Dear friends and family:
We had a small debate this week on whether to save our biggest news for last, or to put it at the beginning of our note so that people who just scan these quickly wouldn't miss it.
In the end, it is more important for you to know than for you to hear things in chronological order.
To make a long story short, we are coming home.
For those who would prefer a little more detail:
No, it wasn't the dryers. Nor was it the car accident, the trips to the hospital, the weirdo workmen, or the 1000 franc electricity bill for our first month here. In the end, our decision to come back home was based on a multitude of elements, many of them positive and some less-so. It will be a hard journey back, but we know it is worth the effort for the entire family.
So what are the travel plans exactly?
On March 16, everyone will fly back to Cleveland. We will all spend 3 weeks settling in - looking for a house, getting a car for Debbie, etc. We'll also have a great time celebrating Passover among family and friends. There have been too many empty holidays for our comfort of late.
Then, on April 6 Leon will return to Switzerland. At this moment, we are not sure of the details of Leon's work. There are several options that Nestle is deciding upon.
However, what we do know is that Debbie and the kids will be back in the US for good, and settling life there while Leon settles the details in Switzerland.
OK. So how was the week?
As we mentioned last week, this was a week off from school for the kids. This is true of many of the schools in France and Switzerland, and many people take this week to go skiing. Of course, the weather didn't oblige very much, as the snow has all melted (even up high) from the unseasonably warm weather we've had.
We decided to stay close to home, and spent the week visiting friends, going bowling, etc. There was something to do nearly every day, but it was low-impact.
On Wednesday Debbie and Karen Ayres attended their second French class, and were promptly dumped. If you think being dumped on a date is bad, it's nothing compared to the rejection you feel when your French teacher, who speaks nearly no English, tells you that it's not you, it's her, but she still wants to be friends.
Actually, like many dating experiences, it was the children that drove them away. After being painstakingly clear that Debbie and Karen could not take a class unless they had childcare arrangements, and after obtaining vehement assurances that this was not a problem, the ladies arrived only to be asked "You still have the children? I thought you were going to do something with them" (what "something" they were supposed to do with the children is still vague, and has sinister undertones). In any case, they were told that they could not return to class until they had made alternate arrangements for the kids.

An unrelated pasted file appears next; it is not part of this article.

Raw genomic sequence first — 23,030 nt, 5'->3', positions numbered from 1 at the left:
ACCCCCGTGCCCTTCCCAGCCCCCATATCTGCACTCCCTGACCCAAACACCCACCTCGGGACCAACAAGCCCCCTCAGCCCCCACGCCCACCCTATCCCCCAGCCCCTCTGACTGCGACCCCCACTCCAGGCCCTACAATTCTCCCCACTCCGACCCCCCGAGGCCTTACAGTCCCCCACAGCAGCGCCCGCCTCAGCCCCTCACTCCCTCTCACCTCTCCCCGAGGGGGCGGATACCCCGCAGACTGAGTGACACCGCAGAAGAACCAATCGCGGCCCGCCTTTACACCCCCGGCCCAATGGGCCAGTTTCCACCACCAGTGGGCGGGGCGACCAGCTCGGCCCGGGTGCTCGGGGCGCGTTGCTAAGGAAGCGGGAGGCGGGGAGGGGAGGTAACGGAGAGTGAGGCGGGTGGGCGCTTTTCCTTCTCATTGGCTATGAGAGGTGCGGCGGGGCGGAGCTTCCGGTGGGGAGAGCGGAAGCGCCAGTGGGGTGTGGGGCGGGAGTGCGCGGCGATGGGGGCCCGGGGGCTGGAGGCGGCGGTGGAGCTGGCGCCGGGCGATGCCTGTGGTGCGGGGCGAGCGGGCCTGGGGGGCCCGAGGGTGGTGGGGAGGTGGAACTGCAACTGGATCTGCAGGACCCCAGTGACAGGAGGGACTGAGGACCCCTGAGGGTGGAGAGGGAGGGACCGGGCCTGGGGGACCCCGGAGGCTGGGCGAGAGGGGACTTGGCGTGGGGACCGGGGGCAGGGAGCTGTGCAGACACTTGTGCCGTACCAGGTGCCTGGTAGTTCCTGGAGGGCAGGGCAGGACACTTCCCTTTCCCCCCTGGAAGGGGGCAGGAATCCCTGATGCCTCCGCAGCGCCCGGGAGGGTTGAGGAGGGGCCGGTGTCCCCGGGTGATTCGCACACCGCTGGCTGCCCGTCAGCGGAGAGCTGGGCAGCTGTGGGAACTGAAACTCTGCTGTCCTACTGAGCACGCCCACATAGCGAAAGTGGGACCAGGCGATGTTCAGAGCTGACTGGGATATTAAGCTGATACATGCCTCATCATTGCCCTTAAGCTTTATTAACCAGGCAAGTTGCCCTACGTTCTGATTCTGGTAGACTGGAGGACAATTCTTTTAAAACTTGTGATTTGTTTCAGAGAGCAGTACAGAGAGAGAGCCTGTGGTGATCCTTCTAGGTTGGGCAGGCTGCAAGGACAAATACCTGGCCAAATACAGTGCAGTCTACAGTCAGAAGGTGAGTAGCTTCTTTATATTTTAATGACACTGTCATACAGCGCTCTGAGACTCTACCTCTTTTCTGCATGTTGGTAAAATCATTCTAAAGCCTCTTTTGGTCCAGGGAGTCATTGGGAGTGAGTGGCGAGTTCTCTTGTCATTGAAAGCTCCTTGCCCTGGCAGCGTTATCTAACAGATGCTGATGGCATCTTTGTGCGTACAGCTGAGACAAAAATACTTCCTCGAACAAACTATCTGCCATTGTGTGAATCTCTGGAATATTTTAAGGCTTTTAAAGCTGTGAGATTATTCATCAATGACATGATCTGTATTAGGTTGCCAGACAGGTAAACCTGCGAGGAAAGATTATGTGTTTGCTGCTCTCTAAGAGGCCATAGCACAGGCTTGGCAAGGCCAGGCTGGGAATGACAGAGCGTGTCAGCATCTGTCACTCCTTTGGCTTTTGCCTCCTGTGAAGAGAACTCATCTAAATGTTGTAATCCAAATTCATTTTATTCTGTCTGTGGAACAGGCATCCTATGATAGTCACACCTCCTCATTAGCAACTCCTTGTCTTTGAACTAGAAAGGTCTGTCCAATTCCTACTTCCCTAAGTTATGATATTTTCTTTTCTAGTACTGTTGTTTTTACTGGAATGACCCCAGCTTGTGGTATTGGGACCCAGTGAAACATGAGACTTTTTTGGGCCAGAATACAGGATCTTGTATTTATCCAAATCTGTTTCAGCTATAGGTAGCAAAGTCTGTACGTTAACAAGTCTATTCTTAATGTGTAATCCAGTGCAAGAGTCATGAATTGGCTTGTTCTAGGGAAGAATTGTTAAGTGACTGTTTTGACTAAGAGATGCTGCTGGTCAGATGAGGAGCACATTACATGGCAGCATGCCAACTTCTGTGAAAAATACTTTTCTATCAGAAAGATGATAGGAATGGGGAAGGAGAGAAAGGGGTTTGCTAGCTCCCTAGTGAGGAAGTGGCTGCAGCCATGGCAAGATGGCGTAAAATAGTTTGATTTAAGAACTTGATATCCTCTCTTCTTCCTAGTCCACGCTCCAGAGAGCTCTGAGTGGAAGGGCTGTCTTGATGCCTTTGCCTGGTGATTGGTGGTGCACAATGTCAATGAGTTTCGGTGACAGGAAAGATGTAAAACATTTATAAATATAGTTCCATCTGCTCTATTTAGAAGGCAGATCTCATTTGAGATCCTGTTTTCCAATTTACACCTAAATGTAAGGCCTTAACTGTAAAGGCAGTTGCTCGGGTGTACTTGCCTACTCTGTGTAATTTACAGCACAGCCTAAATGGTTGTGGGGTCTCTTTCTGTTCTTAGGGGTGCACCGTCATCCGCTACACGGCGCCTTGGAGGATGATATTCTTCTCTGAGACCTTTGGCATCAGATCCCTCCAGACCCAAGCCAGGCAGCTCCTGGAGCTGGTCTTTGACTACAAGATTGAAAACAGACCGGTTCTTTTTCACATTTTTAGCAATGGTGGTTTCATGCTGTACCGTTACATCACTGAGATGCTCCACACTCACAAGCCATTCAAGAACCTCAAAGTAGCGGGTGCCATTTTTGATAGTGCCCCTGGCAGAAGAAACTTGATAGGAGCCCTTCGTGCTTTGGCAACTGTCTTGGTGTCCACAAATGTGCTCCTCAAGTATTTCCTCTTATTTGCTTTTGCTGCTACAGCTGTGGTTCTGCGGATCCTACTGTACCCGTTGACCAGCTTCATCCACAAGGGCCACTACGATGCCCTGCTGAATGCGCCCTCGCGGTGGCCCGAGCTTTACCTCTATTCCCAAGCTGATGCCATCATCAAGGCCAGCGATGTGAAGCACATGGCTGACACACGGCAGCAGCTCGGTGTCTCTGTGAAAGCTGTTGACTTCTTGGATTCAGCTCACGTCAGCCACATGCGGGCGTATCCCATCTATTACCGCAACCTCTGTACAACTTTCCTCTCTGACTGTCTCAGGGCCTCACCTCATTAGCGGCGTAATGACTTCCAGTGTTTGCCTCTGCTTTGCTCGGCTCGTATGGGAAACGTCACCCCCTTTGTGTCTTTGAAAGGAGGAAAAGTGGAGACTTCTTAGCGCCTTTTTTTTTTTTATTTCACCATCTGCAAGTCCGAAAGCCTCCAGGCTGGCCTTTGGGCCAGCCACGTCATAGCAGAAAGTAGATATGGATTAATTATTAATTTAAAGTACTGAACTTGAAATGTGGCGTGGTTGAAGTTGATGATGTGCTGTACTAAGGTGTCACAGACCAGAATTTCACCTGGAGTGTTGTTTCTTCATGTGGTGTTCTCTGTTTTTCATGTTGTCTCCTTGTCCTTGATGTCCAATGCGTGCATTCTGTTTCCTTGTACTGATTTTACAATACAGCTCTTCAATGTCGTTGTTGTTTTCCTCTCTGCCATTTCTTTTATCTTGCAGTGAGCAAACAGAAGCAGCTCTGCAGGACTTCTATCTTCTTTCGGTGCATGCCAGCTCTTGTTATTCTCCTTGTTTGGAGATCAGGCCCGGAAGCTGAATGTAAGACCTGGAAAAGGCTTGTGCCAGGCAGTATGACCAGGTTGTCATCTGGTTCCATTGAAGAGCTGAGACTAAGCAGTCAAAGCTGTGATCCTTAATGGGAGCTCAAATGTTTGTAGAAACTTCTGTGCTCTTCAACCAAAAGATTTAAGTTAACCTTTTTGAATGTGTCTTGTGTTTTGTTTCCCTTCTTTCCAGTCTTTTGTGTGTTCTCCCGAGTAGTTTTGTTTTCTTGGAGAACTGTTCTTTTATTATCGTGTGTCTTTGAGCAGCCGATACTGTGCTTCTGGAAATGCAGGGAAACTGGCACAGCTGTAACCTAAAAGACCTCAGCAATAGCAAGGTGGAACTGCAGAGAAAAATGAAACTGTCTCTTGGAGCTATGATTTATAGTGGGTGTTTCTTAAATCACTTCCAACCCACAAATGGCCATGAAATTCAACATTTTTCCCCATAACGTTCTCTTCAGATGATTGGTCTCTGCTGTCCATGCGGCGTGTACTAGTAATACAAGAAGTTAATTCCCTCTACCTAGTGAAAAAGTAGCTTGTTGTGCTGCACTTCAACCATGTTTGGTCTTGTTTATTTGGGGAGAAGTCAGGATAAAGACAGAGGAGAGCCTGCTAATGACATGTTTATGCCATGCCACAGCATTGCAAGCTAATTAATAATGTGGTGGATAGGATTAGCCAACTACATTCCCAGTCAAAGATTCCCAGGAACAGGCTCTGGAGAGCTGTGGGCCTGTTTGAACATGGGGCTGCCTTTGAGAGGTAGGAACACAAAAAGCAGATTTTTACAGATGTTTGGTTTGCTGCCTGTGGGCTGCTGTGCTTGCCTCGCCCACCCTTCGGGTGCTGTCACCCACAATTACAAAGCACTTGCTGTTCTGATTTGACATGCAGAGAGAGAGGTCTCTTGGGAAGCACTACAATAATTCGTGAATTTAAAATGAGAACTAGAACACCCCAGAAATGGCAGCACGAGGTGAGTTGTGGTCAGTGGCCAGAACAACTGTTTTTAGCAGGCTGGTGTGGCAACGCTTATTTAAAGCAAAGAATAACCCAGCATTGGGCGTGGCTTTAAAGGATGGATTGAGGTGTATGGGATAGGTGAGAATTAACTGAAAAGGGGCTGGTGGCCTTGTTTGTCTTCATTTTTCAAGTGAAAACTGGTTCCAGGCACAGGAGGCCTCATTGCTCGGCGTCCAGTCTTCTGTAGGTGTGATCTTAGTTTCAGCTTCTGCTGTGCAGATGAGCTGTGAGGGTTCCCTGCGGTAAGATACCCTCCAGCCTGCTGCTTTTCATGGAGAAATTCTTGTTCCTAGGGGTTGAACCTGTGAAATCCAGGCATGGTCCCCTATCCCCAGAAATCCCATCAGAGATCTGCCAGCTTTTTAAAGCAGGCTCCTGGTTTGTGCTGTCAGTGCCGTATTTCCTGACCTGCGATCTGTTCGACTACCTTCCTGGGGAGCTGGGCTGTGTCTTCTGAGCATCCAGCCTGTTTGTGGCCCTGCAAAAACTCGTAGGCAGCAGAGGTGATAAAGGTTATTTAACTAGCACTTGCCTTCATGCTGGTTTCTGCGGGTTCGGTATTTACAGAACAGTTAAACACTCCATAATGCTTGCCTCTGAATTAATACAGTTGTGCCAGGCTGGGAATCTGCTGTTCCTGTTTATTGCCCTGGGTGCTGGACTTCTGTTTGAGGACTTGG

Which, given the fact that there are only 20 days until our return, means that Debbie at least will not be returning to class.
On Friday Debbie met up with the Knox's for the afternoon, and then Leon and Pete joined them at their house after work. A lovely fondue dinner followed, and we left far too late in the evening.
We then woke up early on Saturday and met up with our Paul and Rory, and took a road trip up to Fribourg. Fribourg is a larger city, but is distinct for a few reasons. First, the river running through it marks the separation between French-speakign and German-speaking Switzerland. It also is home to the Gutenberg museum.
It must be noted that, on the doors to this building, the words "The quick brown fox jumps over the lazy dog" are engraved. We never would have imagined it.
After the late night Friday and the long day Saturday, we were ready for a quiet time on Sunday. Just some laundry, homework, cleaning, and writing this note.
Everyone is in good health and spirits. Well, except perhaps Joram who is cutting 3 teeth at the same time.
Debbie, Leon, Heather, Isabelle, and Joram